Now, I'd like to introduce our President and CEO, Raja Parvez.

Raja Parvez

Thank you, Bill. Good morning, everyone, and thank you for joining us today. Rubicon had another strong quarter of financial performance with earnings exceeding our expectations. GAAP EPS for the second quarter was $0.10 versus guidance of $0.09. Our diluted EPS, excluding cost incurred in our secondary offering was $0.12 per share versus guidance of $0.11 per share.

Excluding the secondary offering costs, our operating margin in the second quarter reached 20%, driven by strong gross margin of 37.6% and stringent control of operating expenses. Revenue continue to track as expected, growing 40% year-over-year and 10% sequentially with large diameter revenue increasing to 60% of substrate revenue, which is an increase from 42% of substrate revenue in the second quarter of last year, and an increase from 58% in the first quarter of this year.

Our LED revenue grew 14% year-over-year and 8% sequentially. We continue to expand our market share by increasing business with existing customers and we have added new key customers in Europe, Japan, Taiwan, Korea, and China. Applications for LEDs continue to expand and the LED market is expected to continue to grow 20% plus per year over the next several years.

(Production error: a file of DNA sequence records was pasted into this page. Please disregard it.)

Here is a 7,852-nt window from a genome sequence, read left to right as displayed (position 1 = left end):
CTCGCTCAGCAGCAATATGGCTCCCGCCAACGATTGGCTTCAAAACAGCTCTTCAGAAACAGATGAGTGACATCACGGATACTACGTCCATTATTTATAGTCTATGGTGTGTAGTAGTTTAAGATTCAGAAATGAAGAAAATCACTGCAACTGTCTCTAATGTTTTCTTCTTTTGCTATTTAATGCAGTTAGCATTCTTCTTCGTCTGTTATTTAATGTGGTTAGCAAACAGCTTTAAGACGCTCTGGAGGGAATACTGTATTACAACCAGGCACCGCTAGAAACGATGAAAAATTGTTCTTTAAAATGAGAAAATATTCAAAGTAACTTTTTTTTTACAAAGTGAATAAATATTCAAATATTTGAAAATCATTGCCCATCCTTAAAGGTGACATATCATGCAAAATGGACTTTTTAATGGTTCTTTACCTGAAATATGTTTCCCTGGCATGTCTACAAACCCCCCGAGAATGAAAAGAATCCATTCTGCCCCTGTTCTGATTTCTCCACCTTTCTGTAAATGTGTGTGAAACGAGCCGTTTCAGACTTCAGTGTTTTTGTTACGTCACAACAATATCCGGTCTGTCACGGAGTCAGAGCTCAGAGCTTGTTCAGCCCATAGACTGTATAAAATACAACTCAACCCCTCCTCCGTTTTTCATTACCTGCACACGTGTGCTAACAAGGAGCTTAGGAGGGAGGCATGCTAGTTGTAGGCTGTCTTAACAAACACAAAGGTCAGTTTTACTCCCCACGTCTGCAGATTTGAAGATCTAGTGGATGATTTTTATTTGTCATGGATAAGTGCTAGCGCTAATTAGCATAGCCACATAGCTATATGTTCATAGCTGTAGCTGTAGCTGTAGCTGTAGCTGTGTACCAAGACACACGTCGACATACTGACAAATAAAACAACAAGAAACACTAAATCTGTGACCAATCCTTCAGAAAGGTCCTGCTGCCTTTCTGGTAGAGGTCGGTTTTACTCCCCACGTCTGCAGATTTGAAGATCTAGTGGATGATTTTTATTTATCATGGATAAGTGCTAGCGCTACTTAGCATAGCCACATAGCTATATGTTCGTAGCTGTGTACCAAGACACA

High-performance LED applications such as large area backlight units and solid state lighting are growing rapidly. LED backlight units are penetrating into the notebook computer and LCD TV market faster than expected. For example, AUO recently announced that their goal of adopting LED backlighting for all of their LCD notebook panels by 2011 may be achieved one year earlier. These applications need larger diameter sapphire wafer to support the larger chip sizes necessary for higher brightness and also to optimize throughput to reduce cost. These applications are being supported by major LED chip manufacturers in Japan, Europe, and the U.S., and as a result our sales continue to increase in these regions.

We are also receiving orders for 6-inch sapphire products for the LED market to support next generation LED wafer development efforts by MOCVD equipment and LED chip manufacturers. We expect this large diameter development to ramp going forward as LED manufacturers continue to increase device performance and drive LED costs down to further penetrate lighting applications.

Taiwan and Korea are in early stage development for large diameter LED chip production and therefore remain largely focused on small diameter wafers. The LED market in Taiwan and Korea have been affected by worldwide macroeconomic conditions causing reduced rate of growth in cell phone and small display applications. Consequently, the rate of growth for lower and LED applications that utilize 2-inch diameter substrates has slowed in the past quarter. Slower than expected growth in Taiwan has increased pressure on pricing for smaller diameter products as customers strive to increase their market share.

In response to current market conditions, we are adjusting pricing as necessary on smaller diameter products. The market in Taiwan and Korea is expected to pick up in 2009 has demand for displays and general illumination increases and also as the largest display manufacturers such as AUO and Chi Mei enter the LED market and plan to install high volume production.